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Unfortunately I did several times git reset --hard HEAD^ losing a quite big chunk of code in several files. Is there a way to restore those commits or in this case to forward where the HEAD was before, so I can bring up those lines that I lost?

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up vote 16 down vote accepted

Use the reflog to recover the sha1 of the previous HEAD. In particular, the article reflog, your safety net will be particularly relevant to you. From that article:

The most common usage of this command is that you’ve just done a git reset and moved your HEAD back a few commits. But oops, you need that bit of code you left in the second commit. Crap. Now what?

Once you have found the sha1 of the commit you want to go back to, use something like:

git reset --hard 0a1b2c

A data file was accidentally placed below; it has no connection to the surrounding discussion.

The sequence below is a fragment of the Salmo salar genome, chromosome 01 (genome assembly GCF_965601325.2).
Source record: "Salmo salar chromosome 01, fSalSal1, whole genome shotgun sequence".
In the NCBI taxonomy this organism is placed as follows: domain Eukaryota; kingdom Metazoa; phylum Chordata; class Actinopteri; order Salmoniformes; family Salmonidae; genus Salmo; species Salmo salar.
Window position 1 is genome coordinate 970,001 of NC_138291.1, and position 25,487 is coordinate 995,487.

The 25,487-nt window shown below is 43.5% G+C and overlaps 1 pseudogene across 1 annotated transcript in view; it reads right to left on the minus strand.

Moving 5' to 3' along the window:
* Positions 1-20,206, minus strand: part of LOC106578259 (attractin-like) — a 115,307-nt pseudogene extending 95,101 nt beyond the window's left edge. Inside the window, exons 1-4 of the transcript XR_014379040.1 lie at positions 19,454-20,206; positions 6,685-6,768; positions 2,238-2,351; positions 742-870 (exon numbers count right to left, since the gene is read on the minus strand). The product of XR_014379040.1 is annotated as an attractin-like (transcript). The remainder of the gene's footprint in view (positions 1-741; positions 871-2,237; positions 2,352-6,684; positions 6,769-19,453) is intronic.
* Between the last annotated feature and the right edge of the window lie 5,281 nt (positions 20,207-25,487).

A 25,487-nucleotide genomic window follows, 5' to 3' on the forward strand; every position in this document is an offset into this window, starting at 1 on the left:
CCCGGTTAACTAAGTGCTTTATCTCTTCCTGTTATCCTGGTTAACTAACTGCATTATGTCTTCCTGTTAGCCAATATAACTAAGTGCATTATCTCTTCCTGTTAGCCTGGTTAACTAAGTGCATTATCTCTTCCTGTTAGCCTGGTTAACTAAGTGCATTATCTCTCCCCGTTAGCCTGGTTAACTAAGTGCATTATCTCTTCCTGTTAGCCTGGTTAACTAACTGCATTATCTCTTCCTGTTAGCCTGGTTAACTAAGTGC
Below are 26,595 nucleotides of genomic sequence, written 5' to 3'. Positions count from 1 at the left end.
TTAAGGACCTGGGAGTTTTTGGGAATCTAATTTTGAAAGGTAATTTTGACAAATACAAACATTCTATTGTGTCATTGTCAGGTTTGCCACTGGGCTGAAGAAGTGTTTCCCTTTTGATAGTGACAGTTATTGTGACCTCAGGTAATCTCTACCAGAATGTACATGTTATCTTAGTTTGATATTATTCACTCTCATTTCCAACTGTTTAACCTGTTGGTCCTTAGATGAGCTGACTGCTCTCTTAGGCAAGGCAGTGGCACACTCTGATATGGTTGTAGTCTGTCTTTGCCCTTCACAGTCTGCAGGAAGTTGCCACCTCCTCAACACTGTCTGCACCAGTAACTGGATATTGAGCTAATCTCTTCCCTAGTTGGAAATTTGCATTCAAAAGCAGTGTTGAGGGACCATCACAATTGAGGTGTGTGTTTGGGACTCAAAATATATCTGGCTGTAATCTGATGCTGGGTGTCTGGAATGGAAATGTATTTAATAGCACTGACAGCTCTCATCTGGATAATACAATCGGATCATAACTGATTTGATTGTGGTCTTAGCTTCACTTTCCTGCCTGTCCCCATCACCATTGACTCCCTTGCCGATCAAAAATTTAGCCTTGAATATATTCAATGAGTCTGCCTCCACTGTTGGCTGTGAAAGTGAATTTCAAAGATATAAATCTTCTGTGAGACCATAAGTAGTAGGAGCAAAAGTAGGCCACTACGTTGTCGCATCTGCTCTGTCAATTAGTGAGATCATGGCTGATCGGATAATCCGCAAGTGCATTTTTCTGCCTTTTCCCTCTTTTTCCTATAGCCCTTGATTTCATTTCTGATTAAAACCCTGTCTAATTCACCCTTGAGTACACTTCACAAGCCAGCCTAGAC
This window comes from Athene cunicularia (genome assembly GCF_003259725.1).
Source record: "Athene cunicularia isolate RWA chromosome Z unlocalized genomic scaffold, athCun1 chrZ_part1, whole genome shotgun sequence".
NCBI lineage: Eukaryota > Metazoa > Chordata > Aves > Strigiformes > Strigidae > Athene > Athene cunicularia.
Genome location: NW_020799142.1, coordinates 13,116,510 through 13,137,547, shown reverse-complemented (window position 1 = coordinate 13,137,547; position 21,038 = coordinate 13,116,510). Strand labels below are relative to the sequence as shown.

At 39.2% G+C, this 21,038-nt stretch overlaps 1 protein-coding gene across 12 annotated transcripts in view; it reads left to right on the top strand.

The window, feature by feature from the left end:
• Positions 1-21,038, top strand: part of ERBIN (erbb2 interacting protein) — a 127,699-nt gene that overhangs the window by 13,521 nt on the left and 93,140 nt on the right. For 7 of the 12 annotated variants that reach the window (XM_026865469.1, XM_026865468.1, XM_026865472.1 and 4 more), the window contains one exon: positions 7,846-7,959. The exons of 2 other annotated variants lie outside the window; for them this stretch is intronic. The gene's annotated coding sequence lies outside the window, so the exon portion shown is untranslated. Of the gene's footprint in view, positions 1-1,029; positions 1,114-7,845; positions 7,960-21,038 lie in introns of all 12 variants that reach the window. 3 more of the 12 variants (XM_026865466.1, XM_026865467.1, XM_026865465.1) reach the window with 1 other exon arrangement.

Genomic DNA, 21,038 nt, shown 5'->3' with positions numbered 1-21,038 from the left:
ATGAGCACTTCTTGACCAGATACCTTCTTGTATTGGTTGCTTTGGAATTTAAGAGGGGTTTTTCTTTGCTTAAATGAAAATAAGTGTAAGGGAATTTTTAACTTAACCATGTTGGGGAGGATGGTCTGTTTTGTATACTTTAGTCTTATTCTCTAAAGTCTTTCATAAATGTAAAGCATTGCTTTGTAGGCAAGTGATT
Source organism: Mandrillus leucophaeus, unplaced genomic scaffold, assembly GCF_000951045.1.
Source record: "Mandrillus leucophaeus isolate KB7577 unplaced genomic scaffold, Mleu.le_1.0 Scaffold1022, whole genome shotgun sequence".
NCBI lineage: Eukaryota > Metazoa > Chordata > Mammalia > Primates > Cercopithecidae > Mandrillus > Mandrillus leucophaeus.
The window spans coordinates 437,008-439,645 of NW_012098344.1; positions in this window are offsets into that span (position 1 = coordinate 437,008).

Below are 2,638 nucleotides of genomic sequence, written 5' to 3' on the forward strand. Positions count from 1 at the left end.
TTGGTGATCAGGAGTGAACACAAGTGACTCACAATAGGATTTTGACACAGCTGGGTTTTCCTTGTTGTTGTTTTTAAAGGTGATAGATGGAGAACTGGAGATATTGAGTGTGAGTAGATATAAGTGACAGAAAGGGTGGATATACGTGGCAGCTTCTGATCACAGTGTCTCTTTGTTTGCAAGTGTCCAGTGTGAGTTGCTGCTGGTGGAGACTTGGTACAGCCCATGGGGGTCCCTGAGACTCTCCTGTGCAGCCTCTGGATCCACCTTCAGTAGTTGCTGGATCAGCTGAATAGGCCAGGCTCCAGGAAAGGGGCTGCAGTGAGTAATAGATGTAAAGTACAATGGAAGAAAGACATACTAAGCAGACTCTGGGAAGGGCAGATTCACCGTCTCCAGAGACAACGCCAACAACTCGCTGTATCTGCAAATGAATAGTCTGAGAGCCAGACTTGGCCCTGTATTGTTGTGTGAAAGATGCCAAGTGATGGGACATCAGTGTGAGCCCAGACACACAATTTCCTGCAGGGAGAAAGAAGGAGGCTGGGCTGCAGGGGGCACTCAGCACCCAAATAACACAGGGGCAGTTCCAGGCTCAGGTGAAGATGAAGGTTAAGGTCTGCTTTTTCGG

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Great! Thanks that did the job perfectly. – Lan Jul 15 '10 at 22:37
You can also reset to HEAD@{n}, finding the appropriate n from the reflog – Michael Mrozek Jul 15 '10 at 22:57
One can also view the reflog with git log -g, which might provide a bit more context than git reflog show. – Chris Johnsen Jul 16 '10 at 4:04
Cheers, you just saved my ass big time. – Humphrey Bogart Apr 3 '11 at 20:31
or reflog with date reference: git reset --hard "HEAD@{1 million years ago}" – J-16 SDiZ Dec 22 '11 at 3:21

Run git reset --hard HEAD@{1} if you just committed your code and you want to undo that.

See Section called "Ordinal Spec" at http://book.git-scm.com/4_git_treeishes.html

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